St Cosmas and St Damian Church, Keymer

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St Cosmas and St Damian Church
St Cosmas and St Damian Church, Keymer.jpg
St Cosmas and St Damian Church, February 2009.
50°55′19″N 0°7′50″W / 50.92194°N 0.13056°W / 50.92194; -0.13056Coordinates: 50°55′19″N 0°7′50″W / 50.92194°N 0.13056°W / 50.92194; -0.13056
Location Keymer, West Sussex
Country United Kingdom
Denomination Anglican
Churchmanship Liberal Catholic
Architecture
Status Parish church
Functional status Active
Architect(s) Edmund Scott
Style Gothic Revival
Completed 1866
Administration
Parish Clayton with Keymer
Deanery Hurst
Archdeaconry Chichester
Diocese Diocese of Chichester
Province Province of Canterbury
Clergy
Minister(s) Rev. Christopher Powell

St Cosmas and St Damian Church is an Anglican church in the village of Keymer, in the Mid Sussex district of West Sussex, England. Rebuilt in 1866 in a style similar to the Saxon building it replaced, it is the parish church of Keymer and now lies within a combined parish serving three villages in Mid Sussex. The church bears a very rare dedication to the twin Saints Cosmas and Damian, Christian martyrs of the 4th century. It is a grade II listed building.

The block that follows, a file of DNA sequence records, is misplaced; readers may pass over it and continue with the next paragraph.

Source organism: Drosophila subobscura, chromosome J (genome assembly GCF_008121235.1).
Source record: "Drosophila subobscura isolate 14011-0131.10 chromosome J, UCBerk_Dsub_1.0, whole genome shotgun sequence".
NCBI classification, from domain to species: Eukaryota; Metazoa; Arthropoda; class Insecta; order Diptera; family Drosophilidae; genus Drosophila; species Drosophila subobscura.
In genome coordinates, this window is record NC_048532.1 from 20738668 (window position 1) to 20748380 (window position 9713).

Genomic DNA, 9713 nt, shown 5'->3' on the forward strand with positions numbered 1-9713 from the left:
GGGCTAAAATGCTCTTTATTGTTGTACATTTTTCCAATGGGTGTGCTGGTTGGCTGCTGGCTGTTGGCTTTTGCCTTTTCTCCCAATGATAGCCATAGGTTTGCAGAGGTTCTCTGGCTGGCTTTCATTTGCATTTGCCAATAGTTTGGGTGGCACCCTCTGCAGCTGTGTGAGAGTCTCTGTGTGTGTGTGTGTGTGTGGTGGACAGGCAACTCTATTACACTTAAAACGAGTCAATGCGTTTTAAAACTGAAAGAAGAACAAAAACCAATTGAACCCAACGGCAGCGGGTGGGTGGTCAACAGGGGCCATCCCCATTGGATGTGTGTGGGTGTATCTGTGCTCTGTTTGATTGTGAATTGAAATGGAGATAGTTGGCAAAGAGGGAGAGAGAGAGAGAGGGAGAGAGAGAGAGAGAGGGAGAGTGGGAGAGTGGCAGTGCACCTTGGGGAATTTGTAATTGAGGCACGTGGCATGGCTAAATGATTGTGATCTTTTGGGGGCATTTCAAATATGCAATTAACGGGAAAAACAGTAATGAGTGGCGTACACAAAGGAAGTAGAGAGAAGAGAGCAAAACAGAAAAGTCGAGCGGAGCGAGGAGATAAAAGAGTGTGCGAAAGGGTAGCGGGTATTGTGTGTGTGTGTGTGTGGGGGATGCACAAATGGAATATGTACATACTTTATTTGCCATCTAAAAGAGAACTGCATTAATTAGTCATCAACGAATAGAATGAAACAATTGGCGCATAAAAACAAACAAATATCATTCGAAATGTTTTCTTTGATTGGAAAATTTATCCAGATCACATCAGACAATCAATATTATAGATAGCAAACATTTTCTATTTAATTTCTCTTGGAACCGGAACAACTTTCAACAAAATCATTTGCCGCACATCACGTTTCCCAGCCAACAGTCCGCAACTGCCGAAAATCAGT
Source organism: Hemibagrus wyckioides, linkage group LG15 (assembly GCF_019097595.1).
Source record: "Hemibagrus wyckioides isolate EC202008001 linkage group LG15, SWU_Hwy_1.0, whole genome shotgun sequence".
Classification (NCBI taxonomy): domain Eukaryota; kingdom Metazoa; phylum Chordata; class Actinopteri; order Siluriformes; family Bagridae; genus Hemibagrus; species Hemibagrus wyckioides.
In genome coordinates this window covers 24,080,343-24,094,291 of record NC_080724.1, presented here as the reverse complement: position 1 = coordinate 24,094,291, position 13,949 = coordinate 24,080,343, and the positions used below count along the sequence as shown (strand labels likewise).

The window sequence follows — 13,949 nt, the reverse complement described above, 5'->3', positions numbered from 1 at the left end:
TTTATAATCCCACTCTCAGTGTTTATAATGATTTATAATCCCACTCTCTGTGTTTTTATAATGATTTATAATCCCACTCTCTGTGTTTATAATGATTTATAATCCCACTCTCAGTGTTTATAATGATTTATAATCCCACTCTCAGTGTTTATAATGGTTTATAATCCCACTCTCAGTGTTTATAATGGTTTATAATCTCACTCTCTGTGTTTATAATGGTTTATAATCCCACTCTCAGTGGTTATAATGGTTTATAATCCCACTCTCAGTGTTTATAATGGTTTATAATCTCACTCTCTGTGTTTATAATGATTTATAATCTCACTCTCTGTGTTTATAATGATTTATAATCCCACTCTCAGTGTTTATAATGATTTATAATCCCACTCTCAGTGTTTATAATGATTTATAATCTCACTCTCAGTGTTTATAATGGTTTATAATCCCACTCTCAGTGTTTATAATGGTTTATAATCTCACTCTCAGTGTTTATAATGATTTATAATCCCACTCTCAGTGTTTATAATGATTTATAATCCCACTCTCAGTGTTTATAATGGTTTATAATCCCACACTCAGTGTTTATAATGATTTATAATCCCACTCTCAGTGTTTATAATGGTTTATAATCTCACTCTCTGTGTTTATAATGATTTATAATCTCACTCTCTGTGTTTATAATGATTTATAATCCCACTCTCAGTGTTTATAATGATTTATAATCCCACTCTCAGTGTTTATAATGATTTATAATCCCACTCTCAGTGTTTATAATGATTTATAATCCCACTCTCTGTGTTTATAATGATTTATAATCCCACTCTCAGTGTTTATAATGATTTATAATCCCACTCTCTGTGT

History[edit]

The medieval manor of Keymer was recorded in the Domesday Book in 1086 as being held by William de Watevile for William de Warenne,[1] who built the nearby Lewes Castle. A church existed on the present site at that time; it was associated with Lewes Priory, which had been given it by a successor of de Watevile in 1093.[1]

The present building incorporates some 12th-century structural elements: the chancel walls[1] and apse[2] date from that time. Until the rebuilding in 1866, there had been little change to the structure since the 14th century.[3] The reconstruction was undertaken by Brighton-based architect Edmund Scott,[2][3] who was responsible for several churches in his home town; he matched the church's largely 14th-century style rather than redesigning the building significantly.[3] Six bells were added at various times: one in 1791, another in 1866 and a peal of four in 1911.[1]

Hassocks Burial Ground
Garden of Remembrance

The church has a large graveyard with several war graves and a war memorial.[4] The Commonwealth War Graves Commission identifies five soldiers—three from the First World War and two from the Second World War—who are buried there.[5] There is no longer enough space for burials to take place in the original churchyard, so a new burial ground has been established in a field opposite the church. Mid Sussex District Council acquired the land on behalf of the Parish of Keymer and Clayton, and transferred ownership to Hassocks Parish Council. The latter now manages the area, which is called the Hassocks Burial Ground and Garden of Remembrance.[6][7]